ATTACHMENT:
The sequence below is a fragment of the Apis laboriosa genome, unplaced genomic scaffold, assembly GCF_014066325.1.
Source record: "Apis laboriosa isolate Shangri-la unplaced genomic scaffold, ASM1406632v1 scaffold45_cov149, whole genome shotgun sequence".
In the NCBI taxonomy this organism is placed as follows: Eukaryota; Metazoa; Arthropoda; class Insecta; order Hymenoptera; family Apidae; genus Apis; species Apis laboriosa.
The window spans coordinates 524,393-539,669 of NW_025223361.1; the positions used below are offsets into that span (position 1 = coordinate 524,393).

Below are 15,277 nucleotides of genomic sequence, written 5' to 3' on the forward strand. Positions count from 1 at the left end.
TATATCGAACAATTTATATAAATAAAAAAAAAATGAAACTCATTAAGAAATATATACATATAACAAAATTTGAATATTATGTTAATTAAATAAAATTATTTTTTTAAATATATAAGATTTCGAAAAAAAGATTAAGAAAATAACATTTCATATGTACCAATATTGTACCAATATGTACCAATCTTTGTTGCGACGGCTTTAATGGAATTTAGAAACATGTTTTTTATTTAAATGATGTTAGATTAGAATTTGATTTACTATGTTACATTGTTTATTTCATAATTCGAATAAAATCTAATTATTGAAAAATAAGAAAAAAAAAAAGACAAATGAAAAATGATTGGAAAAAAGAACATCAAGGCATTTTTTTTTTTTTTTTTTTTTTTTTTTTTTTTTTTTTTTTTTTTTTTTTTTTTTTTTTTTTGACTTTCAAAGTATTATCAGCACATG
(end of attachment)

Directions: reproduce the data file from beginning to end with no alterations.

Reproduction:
The sequence below is a fragment of the Apis laboriosa genome, unplaced genomic scaffold, assembly GCF_014066325.1.
Source record: "Apis laboriosa isolate Shangri-la unplaced genomic scaffold, ASM1406632v1 scaffold45_cov149, whole genome shotgun sequence".
In the NCBI taxonomy this organism is placed as follows: Eukaryota; Metazoa; Arthropoda; class Insecta; order Hymenoptera; family Apidae; genus Apis; species Apis laboriosa.
The window spans coordinates 524,393-539,669 of NW_025223361.1; the positions used below are offsets into that span (position 1 = coordinate 524,393).

Below are 15,277 nucleotides of genomic sequence, written 5' to 3' on the forward strand. Positions count from 1 at the left end.
TATATCGAACAATTTATATAAATAAAAAAAAAATGAAACTCATTAAGAAATATATACATATAACAAAATTTGAATATTATGTTAATTAAATAAAATTATTTTTTTAAATATATAAGATTTCGAAAAAAAGATTAAGAAAATAACATTTCATATGTACCAATATTGTACCAATATGTACCAATCTTTGTTGCGACGGCTTTAATGGAATTTAGAAACATGTTTTTTATTTAAATGATGTTAGATTAGAATTTGATTTACTATGTTACATTGTTTATTTCATAATTCGAATAAAATCTAATTATTGAAAAATAAGAAAAAAAAAAAGACAAATGAAAAATGATTGGAAAAAAGAACATCAAGGCATTTTTTTTTTTTTTTTTTTTTTTTTTTTTTTTTTTTTTTTTTTTTTTTTTTTTTTTTTTTTGACTTTCAAAGTATTATCAGCACATG